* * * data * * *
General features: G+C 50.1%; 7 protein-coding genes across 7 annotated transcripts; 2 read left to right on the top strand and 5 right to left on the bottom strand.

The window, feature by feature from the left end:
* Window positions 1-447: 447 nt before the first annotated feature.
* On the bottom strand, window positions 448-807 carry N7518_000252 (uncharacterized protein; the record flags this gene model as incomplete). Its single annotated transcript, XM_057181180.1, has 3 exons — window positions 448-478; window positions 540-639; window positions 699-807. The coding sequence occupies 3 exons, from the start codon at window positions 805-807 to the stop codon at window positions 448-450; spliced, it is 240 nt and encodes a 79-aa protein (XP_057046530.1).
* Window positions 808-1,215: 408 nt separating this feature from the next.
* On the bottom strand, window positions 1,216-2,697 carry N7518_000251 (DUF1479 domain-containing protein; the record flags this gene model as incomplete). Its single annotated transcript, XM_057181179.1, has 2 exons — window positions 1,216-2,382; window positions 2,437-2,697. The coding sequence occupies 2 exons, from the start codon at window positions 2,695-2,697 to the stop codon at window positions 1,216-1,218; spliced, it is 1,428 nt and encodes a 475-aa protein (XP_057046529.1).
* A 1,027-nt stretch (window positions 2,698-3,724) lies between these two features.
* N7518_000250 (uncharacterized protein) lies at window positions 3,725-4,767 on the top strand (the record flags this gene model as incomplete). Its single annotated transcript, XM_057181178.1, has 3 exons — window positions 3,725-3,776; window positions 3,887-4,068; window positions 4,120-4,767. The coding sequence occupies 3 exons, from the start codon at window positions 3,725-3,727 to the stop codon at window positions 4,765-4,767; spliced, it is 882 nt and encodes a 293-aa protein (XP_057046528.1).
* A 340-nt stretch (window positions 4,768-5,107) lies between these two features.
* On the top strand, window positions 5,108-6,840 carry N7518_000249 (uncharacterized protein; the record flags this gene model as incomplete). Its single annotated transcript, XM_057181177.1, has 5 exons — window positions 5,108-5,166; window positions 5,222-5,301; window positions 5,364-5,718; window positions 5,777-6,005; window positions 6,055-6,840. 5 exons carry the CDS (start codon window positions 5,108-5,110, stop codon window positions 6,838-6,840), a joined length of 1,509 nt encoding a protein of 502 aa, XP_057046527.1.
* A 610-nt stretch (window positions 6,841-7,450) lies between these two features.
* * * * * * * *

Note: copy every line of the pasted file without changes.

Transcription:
General features: G+C 50.1%; 7 protein-coding genes across 7 annotated transcripts; 2 read left to right on the top strand and 5 right to left on the bottom strand.

The window, feature by feature from the left end:
* Window positions 1-447: 447 nt before the first annotated feature.
* On the bottom strand, window positions 448-807 carry N7518_000252 (uncharacterized protein; the record flags this gene model as incomplete). Its single annotated transcript, XM_057181180.1, has 3 exons — window positions 448-478; window positions 540-639; window positions 699-807. The coding sequence occupies 3 exons, from the start codon at window positions 805-807 to the stop codon at window positions 448-450; spliced, it is 240 nt and encodes a 79-aa protein (XP_057046530.1).
* Window positions 808-1,215: 408 nt separating this feature from the next.
* On the bottom strand, window positions 1,216-2,697 carry N7518_000251 (DUF1479 domain-containing protein; the record flags this gene model as incomplete). Its single annotated transcript, XM_057181179.1, has 2 exons — window positions 1,216-2,382; window positions 2,437-2,697. The coding sequence occupies 2 exons, from the start codon at window positions 2,695-2,697 to the stop codon at window positions 1,216-1,218; spliced, it is 1,428 nt and encodes a 475-aa protein (XP_057046529.1).
* A 1,027-nt stretch (window positions 2,698-3,724) lies between these two features.
* N7518_000250 (uncharacterized protein) lies at window positions 3,725-4,767 on the top strand (the record flags this gene model as incomplete). Its single annotated transcript, XM_057181178.1, has 3 exons — window positions 3,725-3,776; window positions 3,887-4,068; window positions 4,120-4,767. The coding sequence occupies 3 exons, from the start codon at window positions 3,725-3,727 to the stop codon at window positions 4,765-4,767; spliced, it is 882 nt and encodes a 293-aa protein (XP_057046528.1).
* A 340-nt stretch (window positions 4,768-5,107) lies between these two features.
* On the top strand, window positions 5,108-6,840 carry N7518_000249 (uncharacterized protein; the record flags this gene model as incomplete). Its single annotated transcript, XM_057181177.1, has 5 exons — window positions 5,108-5,166; window positions 5,222-5,301; window positions 5,364-5,718; window positions 5,777-6,005; window positions 6,055-6,840. 5 exons carry the CDS (start codon window positions 5,108-5,110, stop codon window positions 6,838-6,840), a joined length of 1,509 nt encoding a protein of 502 aa, XP_057046527.1.
* A 610-nt stretch (window positions 6,841-7,450) lies between these two features.